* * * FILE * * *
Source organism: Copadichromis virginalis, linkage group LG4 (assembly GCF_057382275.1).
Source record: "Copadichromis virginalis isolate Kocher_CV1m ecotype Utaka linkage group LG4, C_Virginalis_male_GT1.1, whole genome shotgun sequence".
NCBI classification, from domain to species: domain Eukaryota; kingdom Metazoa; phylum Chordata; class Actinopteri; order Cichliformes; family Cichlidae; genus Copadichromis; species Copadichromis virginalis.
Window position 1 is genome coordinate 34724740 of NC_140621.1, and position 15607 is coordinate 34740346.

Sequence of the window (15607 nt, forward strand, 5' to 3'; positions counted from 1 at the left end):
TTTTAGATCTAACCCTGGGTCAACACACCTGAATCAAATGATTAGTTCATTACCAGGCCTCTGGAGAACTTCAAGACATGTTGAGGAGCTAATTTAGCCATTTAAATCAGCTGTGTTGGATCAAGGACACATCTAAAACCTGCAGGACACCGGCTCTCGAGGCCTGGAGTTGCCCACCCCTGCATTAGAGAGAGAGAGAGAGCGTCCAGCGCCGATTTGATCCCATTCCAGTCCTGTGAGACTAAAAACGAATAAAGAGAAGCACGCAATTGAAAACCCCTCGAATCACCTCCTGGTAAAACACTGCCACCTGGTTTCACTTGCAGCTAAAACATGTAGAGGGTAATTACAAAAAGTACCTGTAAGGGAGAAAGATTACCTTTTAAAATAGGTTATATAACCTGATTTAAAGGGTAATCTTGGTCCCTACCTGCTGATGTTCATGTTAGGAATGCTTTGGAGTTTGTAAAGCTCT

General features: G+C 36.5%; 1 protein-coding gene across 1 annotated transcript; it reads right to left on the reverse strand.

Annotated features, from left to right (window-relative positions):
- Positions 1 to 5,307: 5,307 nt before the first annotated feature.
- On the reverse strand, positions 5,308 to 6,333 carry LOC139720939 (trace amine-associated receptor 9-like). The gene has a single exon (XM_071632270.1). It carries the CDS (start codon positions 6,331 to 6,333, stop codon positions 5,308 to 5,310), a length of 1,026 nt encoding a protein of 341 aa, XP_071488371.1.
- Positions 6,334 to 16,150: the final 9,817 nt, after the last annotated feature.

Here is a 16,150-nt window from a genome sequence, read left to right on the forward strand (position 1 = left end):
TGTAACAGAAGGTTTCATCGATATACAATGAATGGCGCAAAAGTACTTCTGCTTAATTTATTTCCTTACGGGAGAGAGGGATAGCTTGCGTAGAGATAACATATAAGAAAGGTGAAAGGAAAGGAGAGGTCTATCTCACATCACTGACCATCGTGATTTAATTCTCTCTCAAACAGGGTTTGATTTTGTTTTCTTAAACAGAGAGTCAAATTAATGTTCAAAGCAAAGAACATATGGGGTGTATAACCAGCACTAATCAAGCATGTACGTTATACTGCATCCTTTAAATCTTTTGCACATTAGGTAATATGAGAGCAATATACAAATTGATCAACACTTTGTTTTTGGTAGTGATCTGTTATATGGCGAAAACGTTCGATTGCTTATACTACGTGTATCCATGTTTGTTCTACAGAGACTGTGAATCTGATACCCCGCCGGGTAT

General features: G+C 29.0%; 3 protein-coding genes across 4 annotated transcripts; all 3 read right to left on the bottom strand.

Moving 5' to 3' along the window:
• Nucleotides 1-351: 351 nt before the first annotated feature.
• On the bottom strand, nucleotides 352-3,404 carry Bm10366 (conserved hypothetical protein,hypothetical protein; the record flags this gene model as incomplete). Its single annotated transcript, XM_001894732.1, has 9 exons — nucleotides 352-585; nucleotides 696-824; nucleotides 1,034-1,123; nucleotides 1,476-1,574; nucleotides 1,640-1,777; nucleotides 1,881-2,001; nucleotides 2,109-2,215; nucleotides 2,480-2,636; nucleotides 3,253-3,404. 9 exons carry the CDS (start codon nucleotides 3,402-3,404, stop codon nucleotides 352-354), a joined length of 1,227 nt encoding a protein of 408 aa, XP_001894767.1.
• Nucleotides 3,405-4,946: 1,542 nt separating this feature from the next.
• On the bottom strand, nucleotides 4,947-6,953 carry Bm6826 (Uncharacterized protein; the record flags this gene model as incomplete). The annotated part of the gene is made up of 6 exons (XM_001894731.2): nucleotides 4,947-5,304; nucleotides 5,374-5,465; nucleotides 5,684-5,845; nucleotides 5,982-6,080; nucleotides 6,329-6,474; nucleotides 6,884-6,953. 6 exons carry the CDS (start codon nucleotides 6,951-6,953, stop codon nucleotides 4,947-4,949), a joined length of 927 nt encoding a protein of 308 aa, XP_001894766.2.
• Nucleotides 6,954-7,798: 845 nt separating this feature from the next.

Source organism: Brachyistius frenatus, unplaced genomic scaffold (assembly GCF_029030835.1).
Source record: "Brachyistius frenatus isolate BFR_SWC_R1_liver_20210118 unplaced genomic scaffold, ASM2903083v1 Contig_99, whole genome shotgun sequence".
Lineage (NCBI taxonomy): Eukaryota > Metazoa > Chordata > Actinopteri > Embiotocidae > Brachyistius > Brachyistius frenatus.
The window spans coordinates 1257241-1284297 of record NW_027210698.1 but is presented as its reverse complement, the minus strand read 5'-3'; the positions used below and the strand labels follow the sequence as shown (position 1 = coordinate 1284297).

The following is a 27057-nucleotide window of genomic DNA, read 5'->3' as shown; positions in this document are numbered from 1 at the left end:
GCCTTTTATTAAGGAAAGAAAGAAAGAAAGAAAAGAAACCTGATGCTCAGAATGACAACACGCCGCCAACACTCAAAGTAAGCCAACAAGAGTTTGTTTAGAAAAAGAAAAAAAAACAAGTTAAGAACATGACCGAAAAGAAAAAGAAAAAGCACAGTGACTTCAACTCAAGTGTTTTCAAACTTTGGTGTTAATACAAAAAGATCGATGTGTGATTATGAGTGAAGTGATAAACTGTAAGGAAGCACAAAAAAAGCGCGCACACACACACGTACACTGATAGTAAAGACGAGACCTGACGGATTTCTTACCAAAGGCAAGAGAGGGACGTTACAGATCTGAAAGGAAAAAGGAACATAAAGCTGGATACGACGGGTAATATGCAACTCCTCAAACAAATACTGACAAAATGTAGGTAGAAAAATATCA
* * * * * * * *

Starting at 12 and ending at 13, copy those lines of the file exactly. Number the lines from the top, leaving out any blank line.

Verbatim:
Here is a 16,150-nt window from a genome sequence, read left to right on the forward strand (position 1 = left end):
TGTAACAGAAGGTTTCATCGATATACAATGAATGGCGCAAAAGTACTTCTGCTTAATTTATTTCCTTACGGGAGAGAGGGATAGCTTGCGTAGAGATAACATATAAGAAAGGTGAAAGGAAAGGAGAGGTCTATCTCACATCACTGACCATCGTGATTTAATTCTCTCTCAAACAGGGTTTGATTTTGTTTTCTTAAACAGAGAGTCAAATTAATGTTCAAAGCAAAGAACATATGGGGTGTATAACCAGCACTAATCAAGCATGTACGTTATACTGCATCCTTTAAATCTTTTGCACATTAGGTAATATGAGAGCAATATACAAATTGATCAACACTTTGTTTTTGGTAGTGATCTGTTATATGGCGAAAACGTTCGATTGCTTATACTACGTGTATCCATGTTTGTTCTACAGAGACTGTGAATCTGATACCCCGCCGGGTAT